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America 250 Town Hall Series :  What Does the First Amendment Ask of Us?

America 250 Town Hall Series : What Does the First Amendment Ask of Us?

September 25, 2024
6:30 pm - 8:30 pm
Brooks Memorial Library

224 Main St, Brattleboro, VT 05301


America 250 Town Hall Series:

What Does the First Amendment Ask of Us?

This Town Hall considers the intellectual and imaginative muscles necessary for holding free speech principles in a pluralist society. We’ll consider the arguments in the
Brandenburg decision and then apply them to current protests. How might protecting
freedom of speech help us to disagree?

Background:  The right to protest is one of the people’s most fundamental freedoms, but what about speech that veers toward lawlessness or social disorder? During most of the 20th century, governments put speakers in jail for creating a “clear and present danger.” Under that rule, Eugene Debs went to prison for denouncing the first World War and Charlotte Whitney went to jail for belonging to the Communist Party.  As far as the government was concerned, their sentences were too dangerous to be heard in public.

In 1969, the Supreme Court changed the rule. Only words that caused “immanent lawless action” could be suppressed. In the Brandenburg decision, the ACLU successfully defended a Klansman, giving all of us greater freedom from government prosecution. The Black and Jewish advocates who came to the aid of Clarence Brandenburg were able to see the principles of free speech beyond his racist and anti-Semitic rhetoric.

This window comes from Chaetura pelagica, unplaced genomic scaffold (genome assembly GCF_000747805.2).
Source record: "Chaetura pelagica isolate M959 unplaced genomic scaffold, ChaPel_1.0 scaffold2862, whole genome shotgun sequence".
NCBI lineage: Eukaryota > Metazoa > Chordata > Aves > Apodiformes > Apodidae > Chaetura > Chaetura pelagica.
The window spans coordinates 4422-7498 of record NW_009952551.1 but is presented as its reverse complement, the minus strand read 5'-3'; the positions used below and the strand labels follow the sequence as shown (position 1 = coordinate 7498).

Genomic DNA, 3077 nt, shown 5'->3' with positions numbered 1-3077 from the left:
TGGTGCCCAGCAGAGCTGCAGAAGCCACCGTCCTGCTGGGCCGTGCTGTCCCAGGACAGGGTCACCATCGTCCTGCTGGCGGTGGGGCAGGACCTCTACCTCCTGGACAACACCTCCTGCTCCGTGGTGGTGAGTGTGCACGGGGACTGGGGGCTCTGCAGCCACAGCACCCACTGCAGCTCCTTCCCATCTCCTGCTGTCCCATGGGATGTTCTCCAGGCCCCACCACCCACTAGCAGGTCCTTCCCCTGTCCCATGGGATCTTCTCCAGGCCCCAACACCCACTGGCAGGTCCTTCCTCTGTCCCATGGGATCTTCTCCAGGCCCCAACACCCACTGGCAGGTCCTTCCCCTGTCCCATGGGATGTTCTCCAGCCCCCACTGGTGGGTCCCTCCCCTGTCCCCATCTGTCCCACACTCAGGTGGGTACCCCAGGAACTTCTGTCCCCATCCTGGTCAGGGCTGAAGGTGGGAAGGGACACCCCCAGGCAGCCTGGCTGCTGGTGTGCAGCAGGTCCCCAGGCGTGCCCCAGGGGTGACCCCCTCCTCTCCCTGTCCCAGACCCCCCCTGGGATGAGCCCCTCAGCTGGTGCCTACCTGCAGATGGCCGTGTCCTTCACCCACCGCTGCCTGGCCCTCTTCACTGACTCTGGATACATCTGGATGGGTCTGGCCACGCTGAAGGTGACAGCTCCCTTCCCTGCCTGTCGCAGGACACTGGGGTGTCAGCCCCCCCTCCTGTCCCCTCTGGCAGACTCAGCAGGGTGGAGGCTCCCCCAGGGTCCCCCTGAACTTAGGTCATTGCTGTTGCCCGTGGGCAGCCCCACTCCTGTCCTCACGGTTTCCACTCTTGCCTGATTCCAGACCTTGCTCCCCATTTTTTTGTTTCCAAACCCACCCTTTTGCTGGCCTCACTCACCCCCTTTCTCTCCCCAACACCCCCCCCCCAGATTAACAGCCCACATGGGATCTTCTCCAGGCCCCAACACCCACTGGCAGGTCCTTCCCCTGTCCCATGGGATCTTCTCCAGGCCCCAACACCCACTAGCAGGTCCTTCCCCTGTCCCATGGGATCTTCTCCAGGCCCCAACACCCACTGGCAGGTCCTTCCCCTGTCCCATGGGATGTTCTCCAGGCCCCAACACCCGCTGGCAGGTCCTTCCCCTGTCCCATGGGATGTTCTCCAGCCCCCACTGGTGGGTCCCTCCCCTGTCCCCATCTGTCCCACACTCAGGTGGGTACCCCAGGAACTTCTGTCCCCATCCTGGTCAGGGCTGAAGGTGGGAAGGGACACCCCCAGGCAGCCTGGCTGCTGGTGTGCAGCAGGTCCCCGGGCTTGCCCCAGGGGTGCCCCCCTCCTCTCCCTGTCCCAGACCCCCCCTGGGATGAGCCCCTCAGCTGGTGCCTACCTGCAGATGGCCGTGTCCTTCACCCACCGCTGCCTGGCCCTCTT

Question: When does the right to protest fall outside the protections of the First
Amendment?

Participants will have a chance to explore this complex issue with their neighbors and in the company of the Constitution as part of our ongoing America 250 exploration.

America250 is a nonpartisan initiative working to engage every American in commemorating the 250th anniversary of our country. This multi-year effort, from now through July 4, 2026, is an opportunity to pause and reflect on our nation’s past, honor the contributions of all Americans, and look ahead toward the future we want to create for the next generation and beyond.

WWAC partners with America250 Vermont in creating dialogue, reflection and understanding of our past and future as US citizens and residents through our lecture series and town hall gatherings.  Building on the theme, Examining America’s Identity and Leadership in a Changing World, we work with Brooks Memorial Library and local historian Dr. Meg Mott, with support from the Vermont Humanities Council.

 

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